Background: Right ventricular (RV) dysfunction is frequently observed in patients with aortic stenosis (AS). Nevertheless, assessment of regional RV deformation is yet not performed. The aim of the study was to analyze the impact of moderate and severe AS on global and regional RV function by a multisegmental approach using tissue Doppler imaging (TDI). Methods: In 50 patients (Group I – AS [n = 25] and Group II – normal controls [n = 25]), additional echocardiographic views of the RV were prospectively performed. The TDI sample volume was placed in the basal myocardial region of the anterior (RV-anterior), inferior (RV-inferior), and free RV wall (RV-free wall) to assess the following parameters: S'RV, E'RV, and A'RV waves; IVCTRV; IVRTRV; and myocardial performance index (MPIRV). Results: In AS patients, left ventricular (LV) mass index, left atrial (LA) volume index, and LV end-diastolic pressure were significantly increased. Moreover, AS patients had higher systolic pulmonary artery pressure (sPAP) and lower values for PV AccT (P < 0.0001), but TAPSE was not different between the two groups (P = 0.062). In AS patients, IVRTRV-anterior, IVRTRV-inferior, and IVRTRV-freewall and MPIRV were statistically increased (P < 0.0001). A significant correlation between IVRTRV (evaluated at all three regions) and the parameters including sPAP, PV AccT, and ELV/e'LV ratio was observed in AS. A strong correlation was observed between IVRTRV-freewall/inferior and AS severity by evaluation of velocities, gradient, and aortic valve area (P < 0.0001). Conclusions: The present study reports a correlation between the severity of AS and the increase of IVRTRV and MPIRV. Thus, a distinct analysis of RV performance is important for echocardiographic evaluation of patients with AS.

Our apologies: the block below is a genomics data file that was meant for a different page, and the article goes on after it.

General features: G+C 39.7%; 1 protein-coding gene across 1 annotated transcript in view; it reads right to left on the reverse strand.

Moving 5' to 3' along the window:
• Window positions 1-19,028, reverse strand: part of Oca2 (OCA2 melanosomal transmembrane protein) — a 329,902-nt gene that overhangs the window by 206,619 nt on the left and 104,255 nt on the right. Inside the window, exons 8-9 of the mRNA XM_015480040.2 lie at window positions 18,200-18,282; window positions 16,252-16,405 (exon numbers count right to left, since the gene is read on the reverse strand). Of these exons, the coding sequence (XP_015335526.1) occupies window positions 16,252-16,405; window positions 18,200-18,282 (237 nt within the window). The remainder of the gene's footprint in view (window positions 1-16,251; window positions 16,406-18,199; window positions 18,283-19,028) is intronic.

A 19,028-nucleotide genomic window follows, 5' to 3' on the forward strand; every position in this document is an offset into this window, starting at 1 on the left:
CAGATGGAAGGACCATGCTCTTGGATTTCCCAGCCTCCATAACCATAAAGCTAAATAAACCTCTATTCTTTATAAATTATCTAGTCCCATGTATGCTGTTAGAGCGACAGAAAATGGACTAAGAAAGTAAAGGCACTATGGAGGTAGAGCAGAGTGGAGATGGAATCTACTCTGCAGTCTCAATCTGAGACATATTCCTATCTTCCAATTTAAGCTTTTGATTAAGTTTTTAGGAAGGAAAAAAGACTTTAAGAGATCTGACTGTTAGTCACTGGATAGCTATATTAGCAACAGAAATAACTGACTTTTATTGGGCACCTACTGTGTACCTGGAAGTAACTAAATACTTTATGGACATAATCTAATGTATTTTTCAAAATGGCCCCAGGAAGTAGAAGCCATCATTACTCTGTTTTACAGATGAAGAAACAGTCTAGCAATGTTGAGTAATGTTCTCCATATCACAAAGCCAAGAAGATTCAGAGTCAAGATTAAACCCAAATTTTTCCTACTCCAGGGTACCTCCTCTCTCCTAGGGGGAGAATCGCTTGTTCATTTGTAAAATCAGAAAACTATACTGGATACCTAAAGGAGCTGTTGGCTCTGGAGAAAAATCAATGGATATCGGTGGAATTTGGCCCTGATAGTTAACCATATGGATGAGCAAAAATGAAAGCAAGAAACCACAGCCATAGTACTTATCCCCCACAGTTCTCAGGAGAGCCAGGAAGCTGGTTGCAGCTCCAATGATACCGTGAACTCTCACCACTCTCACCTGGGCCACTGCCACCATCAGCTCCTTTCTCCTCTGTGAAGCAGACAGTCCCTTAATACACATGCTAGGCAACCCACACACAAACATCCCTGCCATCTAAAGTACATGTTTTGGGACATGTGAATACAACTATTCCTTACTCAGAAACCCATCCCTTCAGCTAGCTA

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From bicuspid to quadricuspid aortic valve: The clinical case of a 38-year-old woman with chest pain p. 119
Paolo Diego L'Angiocola, Davide Liborio Vetrano, Gerardina Lardieri
We report a case of a 38-year-old woman with an alleged diagnosis of bicuspid aortic valve disease that was correctly identified as quadricuspid aortic valve (QAV) disease in our cardiology unit. In this case report, we focus on echocardiographic features of this rare congenital valve disease aiming to provide useful tips to achieve correct differential diagnosis according to the updated echocardiographic international guidelines and recommendations, briefly reviewing other QAV cases reported in the current literature as well. In conclusion, we strongly recommend adhering to practical echocardiographic guidelines to reduce interobserver variability, not to miss the diagnosis of rare congenital defects like the one we reported.